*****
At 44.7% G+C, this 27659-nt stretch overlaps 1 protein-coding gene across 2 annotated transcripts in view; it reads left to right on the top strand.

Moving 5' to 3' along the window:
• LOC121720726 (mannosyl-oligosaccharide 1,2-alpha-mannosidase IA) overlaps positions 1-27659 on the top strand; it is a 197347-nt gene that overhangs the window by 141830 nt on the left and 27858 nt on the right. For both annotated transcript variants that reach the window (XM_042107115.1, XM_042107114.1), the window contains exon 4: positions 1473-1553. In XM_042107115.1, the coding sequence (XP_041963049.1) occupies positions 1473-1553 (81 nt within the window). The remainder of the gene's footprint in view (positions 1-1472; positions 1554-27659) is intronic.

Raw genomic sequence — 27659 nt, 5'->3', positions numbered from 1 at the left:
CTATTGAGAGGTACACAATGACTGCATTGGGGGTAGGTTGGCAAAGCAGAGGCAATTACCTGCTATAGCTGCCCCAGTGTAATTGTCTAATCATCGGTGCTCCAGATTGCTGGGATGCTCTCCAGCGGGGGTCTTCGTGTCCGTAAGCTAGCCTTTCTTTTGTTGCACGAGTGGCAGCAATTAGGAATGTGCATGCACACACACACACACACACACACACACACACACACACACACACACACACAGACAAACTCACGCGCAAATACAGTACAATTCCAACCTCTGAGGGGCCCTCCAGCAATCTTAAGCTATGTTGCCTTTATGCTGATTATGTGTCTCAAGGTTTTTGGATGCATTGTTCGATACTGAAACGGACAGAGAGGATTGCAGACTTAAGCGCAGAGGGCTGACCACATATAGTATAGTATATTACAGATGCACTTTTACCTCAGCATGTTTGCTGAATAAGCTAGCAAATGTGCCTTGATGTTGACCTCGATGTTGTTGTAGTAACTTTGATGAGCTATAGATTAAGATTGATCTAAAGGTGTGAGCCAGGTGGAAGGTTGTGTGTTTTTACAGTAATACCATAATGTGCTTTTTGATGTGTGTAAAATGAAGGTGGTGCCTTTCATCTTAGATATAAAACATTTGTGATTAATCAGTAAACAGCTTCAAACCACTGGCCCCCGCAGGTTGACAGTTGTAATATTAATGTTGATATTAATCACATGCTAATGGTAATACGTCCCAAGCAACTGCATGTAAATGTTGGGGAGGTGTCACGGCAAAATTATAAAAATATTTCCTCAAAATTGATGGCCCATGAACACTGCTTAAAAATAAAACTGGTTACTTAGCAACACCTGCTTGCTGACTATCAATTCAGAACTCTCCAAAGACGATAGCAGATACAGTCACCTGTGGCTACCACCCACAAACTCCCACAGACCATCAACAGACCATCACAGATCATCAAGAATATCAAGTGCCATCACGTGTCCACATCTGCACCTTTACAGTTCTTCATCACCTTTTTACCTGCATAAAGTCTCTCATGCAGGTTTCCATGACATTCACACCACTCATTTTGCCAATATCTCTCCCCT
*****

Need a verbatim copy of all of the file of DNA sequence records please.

At 44.7% G+C, this 27659-nt stretch overlaps 1 protein-coding gene across 2 annotated transcripts in view; it reads left to right on the top strand.

Moving 5' to 3' along the window:
• LOC121720726 (mannosyl-oligosaccharide 1,2-alpha-mannosidase IA) overlaps positions 1-27659 on the top strand; it is a 197347-nt gene that overhangs the window by 141830 nt on the left and 27858 nt on the right. For both annotated transcript variants that reach the window (XM_042107115.1, XM_042107114.1), the window contains exon 4: positions 1473-1553. In XM_042107115.1, the coding sequence (XP_041963049.1) occupies positions 1473-1553 (81 nt within the window). The remainder of the gene's footprint in view (positions 1-1472; positions 1554-27659) is intronic.

Raw genomic sequence — 27659 nt, 5'->3', positions numbered from 1 at the left:
CTATTGAGAGGTACACAATGACTGCATTGGGGGTAGGTTGGCAAAGCAGAGGCAATTACCTGCTATAGCTGCCCCAGTGTAATTGTCTAATCATCGGTGCTCCAGATTGCTGGGATGCTCTCCAGCGGGGGTCTTCGTGTCCGTAAGCTAGCCTTTCTTTTGTTGCACGAGTGGCAGCAATTAGGAATGTGCATGCACACACACACACACACACACACACACACACACACACACACACACACACAGACAAACTCACGCGCAAATACAGTACAATTCCAACCTCTGAGGGGCCCTCCAGCAATCTTAAGCTATGTTGCCTTTATGCTGATTATGTGTCTCAAGGTTTTTGGATGCATTGTTCGATACTGAAACGGACAGAGAGGATTGCAGACTTAAGCGCAGAGGGCTGACCACATATAGTATAGTATATTACAGATGCACTTTTACCTCAGCATGTTTGCTGAATAAGCTAGCAAATGTGCCTTGATGTTGACCTCGATGTTGTTGTAGTAACTTTGATGAGCTATAGATTAAGATTGATCTAAAGGTGTGAGCCAGGTGGAAGGTTGTGTGTTTTTACAGTAATACCATAATGTGCTTTTTGATGTGTGTAAAATGAAGGTGGTGCCTTTCATCTTAGATATAAAACATTTGTGATTAATCAGTAAACAGCTTCAAACCACTGGCCCCCGCAGGTTGACAGTTGTAATATTAATGTTGATATTAATCACATGCTAATGGTAATACGTCCCAAGCAACTGCATGTAAATGTTGGGGAGGTGTCACGGCAAAATTATAAAAATATTTCCTCAAAATTGATGGCCCATGAACACTGCTTAAAAATAAAACTGGTTACTTAGCAACACCTGCTTGCTGACTATCAATTCAGAACTCTCCAAAGACGATAGCAGATACAGTCACCTGTGGCTACCACCCACAAACTCCCACAGACCATCAACAGACCATCACAGATCATCAAGAATATCAAGTGCCATCACGTGTCCACATCTGCACCTTTACAGTTCTTCATCACCTTTTTACCTGCATAAAGTCTCTCATGCAGGTTTCCATGACATTCACACCACTCATTTTGCCAATATCTCTCCCCT